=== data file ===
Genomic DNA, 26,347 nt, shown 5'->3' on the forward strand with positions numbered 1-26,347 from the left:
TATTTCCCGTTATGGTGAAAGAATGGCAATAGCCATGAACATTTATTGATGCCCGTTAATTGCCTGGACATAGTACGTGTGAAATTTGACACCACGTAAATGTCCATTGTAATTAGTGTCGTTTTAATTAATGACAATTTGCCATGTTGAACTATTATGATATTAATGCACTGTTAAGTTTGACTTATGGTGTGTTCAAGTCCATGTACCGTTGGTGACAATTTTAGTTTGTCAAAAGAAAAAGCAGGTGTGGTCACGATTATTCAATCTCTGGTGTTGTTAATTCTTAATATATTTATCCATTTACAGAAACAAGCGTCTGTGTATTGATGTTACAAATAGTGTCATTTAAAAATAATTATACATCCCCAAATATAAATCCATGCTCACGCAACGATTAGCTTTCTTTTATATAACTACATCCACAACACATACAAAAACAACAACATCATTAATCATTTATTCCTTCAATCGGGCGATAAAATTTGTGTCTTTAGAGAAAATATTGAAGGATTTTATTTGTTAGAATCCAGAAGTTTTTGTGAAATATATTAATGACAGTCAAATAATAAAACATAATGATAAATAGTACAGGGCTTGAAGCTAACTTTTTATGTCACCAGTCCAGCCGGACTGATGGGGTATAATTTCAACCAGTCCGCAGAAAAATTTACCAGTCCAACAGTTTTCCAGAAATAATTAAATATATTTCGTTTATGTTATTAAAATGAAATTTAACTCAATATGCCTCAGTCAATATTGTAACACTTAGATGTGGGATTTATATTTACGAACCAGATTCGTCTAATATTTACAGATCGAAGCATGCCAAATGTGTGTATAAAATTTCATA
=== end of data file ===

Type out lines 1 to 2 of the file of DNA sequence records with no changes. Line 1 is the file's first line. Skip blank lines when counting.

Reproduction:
Genomic DNA, 26,347 nt, shown 5'->3' on the forward strand with positions numbered 1-26,347 from the left:
TATTTCCCGTTATGGTGAAAGAATGGCAATAGCCATGAACATTTATTGATGCCCGTTAATTGCCTGGACATAGTACGTGTGAAATTTGACACCACGTAAATGTCCATTGTAATTAGTGTCGTTTTAATTAATGACAATTTGCCATGTTGAACTATTATGATATTAATGCACTGTTAAGTTTGACTTATGGTGTGTTCAAGTCCATGTACCGTTGGTGACAATTTTAGTTTGTCAAAAGAAAAAGCAGGTGTGGTCACGATTATTCAATCTCTGGTGTTGTTAATTCTTAATATATTTATCCATTTACAGAAACAAGCGTCTGTGTATTGATGTTACAAATAGTGTCATTTAAAAATAATTATACATCCCCAAATATAAATCCATGCTCACGCAACGATTAGCTTTCTTTTATATAACTACATCCACAACACATACAAAAACAACAACATCATTAATCATTTATTCCTTCAATCGGGCGATAAAATTTGTGTCTTTAGAGAAAATATTGAAGGATTTTATTTGTTAGAATCCAGAAGTTTTTGTGAAATATATTAATGACAGTCAAATAATAAAACATAATGATAAATAGTACAGGGCTTGAAGCTAACTTTTTATGTCACCAGTCCAGCCGGACTGATGGGGTATAATTTCAACCAGTCCGCAGAAAAATTTACCAGTCCAACAGTTTTCCAGAAATAATTAAATATATTTCGTTTATGTTATTAAAATGAAATTTAACTCAATATGCCTCAGTCAATATTGTAACACTTAGATGTGGGATTTATATTTACGAACCAGATTCGTCTAATATTTACAGATCGAAGCATGCCAAATGTGTGTATAAAATTTCATA